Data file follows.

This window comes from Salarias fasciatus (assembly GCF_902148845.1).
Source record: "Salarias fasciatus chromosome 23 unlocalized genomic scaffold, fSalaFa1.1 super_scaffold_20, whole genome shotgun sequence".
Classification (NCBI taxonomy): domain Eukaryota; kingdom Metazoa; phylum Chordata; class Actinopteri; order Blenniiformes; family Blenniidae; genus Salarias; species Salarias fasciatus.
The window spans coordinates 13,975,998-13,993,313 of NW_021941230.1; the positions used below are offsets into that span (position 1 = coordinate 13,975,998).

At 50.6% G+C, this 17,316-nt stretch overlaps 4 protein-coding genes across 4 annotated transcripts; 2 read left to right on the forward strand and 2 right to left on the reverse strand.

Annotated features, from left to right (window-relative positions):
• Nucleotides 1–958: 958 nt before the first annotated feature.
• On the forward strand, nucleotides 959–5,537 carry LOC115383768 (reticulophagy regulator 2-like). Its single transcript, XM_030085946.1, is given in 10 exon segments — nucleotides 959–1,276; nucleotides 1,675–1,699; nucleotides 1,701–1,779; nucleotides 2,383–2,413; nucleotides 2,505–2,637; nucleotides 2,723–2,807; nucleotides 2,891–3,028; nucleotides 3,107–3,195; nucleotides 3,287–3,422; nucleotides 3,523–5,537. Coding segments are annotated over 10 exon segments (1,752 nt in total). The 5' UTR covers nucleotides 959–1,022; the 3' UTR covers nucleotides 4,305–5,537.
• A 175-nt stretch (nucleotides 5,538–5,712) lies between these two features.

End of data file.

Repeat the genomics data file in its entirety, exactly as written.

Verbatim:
This window comes from Salarias fasciatus (assembly GCF_902148845.1).
Source record: "Salarias fasciatus chromosome 23 unlocalized genomic scaffold, fSalaFa1.1 super_scaffold_20, whole genome shotgun sequence".
Classification (NCBI taxonomy): domain Eukaryota; kingdom Metazoa; phylum Chordata; class Actinopteri; order Blenniiformes; family Blenniidae; genus Salarias; species Salarias fasciatus.
The window spans coordinates 13,975,998-13,993,313 of NW_021941230.1; the positions used below are offsets into that span (position 1 = coordinate 13,975,998).

At 50.6% G+C, this 17,316-nt stretch overlaps 4 protein-coding genes across 4 annotated transcripts; 2 read left to right on the forward strand and 2 right to left on the reverse strand.

Annotated features, from left to right (window-relative positions):
• Nucleotides 1–958: 958 nt before the first annotated feature.
• On the forward strand, nucleotides 959–5,537 carry LOC115383768 (reticulophagy regulator 2-like). Its single transcript, XM_030085946.1, is given in 10 exon segments — nucleotides 959–1,276; nucleotides 1,675–1,699; nucleotides 1,701–1,779; nucleotides 2,383–2,413; nucleotides 2,505–2,637; nucleotides 2,723–2,807; nucleotides 2,891–3,028; nucleotides 3,107–3,195; nucleotides 3,287–3,422; nucleotides 3,523–5,537. Coding segments are annotated over 10 exon segments (1,752 nt in total). The 5' UTR covers nucleotides 959–1,022; the 3' UTR covers nucleotides 4,305–5,537.
• A 175-nt stretch (nucleotides 5,538–5,712) lies between these two features.